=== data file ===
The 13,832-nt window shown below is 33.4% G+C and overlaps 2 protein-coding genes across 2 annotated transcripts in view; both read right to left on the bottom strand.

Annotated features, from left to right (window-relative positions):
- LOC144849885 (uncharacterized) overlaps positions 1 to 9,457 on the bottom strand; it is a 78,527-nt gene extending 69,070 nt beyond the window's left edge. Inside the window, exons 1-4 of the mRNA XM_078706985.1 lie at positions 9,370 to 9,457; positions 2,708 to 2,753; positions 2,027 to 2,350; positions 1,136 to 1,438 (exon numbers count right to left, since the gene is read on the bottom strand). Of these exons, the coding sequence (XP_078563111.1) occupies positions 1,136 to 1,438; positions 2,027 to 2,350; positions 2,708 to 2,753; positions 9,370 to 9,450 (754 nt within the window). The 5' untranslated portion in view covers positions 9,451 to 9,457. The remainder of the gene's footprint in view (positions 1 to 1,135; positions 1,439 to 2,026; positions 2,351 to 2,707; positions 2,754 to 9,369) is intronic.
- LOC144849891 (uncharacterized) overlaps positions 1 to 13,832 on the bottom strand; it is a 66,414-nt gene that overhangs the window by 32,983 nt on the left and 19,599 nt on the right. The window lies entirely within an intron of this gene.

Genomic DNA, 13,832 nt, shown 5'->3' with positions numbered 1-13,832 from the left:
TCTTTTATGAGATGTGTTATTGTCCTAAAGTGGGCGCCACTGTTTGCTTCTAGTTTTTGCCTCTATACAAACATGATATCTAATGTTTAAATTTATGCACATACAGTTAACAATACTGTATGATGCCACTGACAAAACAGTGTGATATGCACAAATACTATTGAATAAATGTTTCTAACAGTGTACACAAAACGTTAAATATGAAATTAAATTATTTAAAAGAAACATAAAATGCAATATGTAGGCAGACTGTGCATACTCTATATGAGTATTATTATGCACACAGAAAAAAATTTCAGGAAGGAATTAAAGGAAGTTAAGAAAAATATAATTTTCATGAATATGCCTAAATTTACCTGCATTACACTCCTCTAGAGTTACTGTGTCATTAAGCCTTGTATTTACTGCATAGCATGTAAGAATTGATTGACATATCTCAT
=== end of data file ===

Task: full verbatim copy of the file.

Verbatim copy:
The 13,832-nt window shown below is 33.4% G+C and overlaps 2 protein-coding genes across 2 annotated transcripts in view; both read right to left on the bottom strand.

Annotated features, from left to right (window-relative positions):
- LOC144849885 (uncharacterized) overlaps positions 1 to 9,457 on the bottom strand; it is a 78,527-nt gene extending 69,070 nt beyond the window's left edge. Inside the window, exons 1-4 of the mRNA XM_078706985.1 lie at positions 9,370 to 9,457; positions 2,708 to 2,753; positions 2,027 to 2,350; positions 1,136 to 1,438 (exon numbers count right to left, since the gene is read on the bottom strand). Of these exons, the coding sequence (XP_078563111.1) occupies positions 1,136 to 1,438; positions 2,027 to 2,350; positions 2,708 to 2,753; positions 9,370 to 9,450 (754 nt within the window). The 5' untranslated portion in view covers positions 9,451 to 9,457. The remainder of the gene's footprint in view (positions 1 to 1,135; positions 1,439 to 2,026; positions 2,351 to 2,707; positions 2,754 to 9,369) is intronic.
- LOC144849891 (uncharacterized) overlaps positions 1 to 13,832 on the bottom strand; it is a 66,414-nt gene that overhangs the window by 32,983 nt on the left and 19,599 nt on the right. The window lies entirely within an intron of this gene.

Genomic DNA, 13,832 nt, shown 5'->3' with positions numbered 1-13,832 from the left:
TCTTTTATGAGATGTGTTATTGTCCTAAAGTGGGCGCCACTGTTTGCTTCTAGTTTTTGCCTCTATACAAACATGATATCTAATGTTTAAATTTATGCACATACAGTTAACAATACTGTATGATGCCACTGACAAAACAGTGTGATATGCACAAATACTATTGAATAAATGTTTCTAACAGTGTACACAAAACGTTAAATATGAAATTAAATTATTTAAAAGAAACATAAAATGCAATATGTAGGCAGACTGTGCATACTCTATATGAGTATTATTATGCACACAGAAAAAAATTTCAGGAAGGAATTAAAGGAAGTTAAGAAAAATATAATTTTCATGAATATGCCTAAATTTACCTGCATTACACTCCTCTAGAGTTACTGTGTCATTAAGCCTTGTATTTACTGCATAGCATGTAAGAATTGATTGACATATCTCAT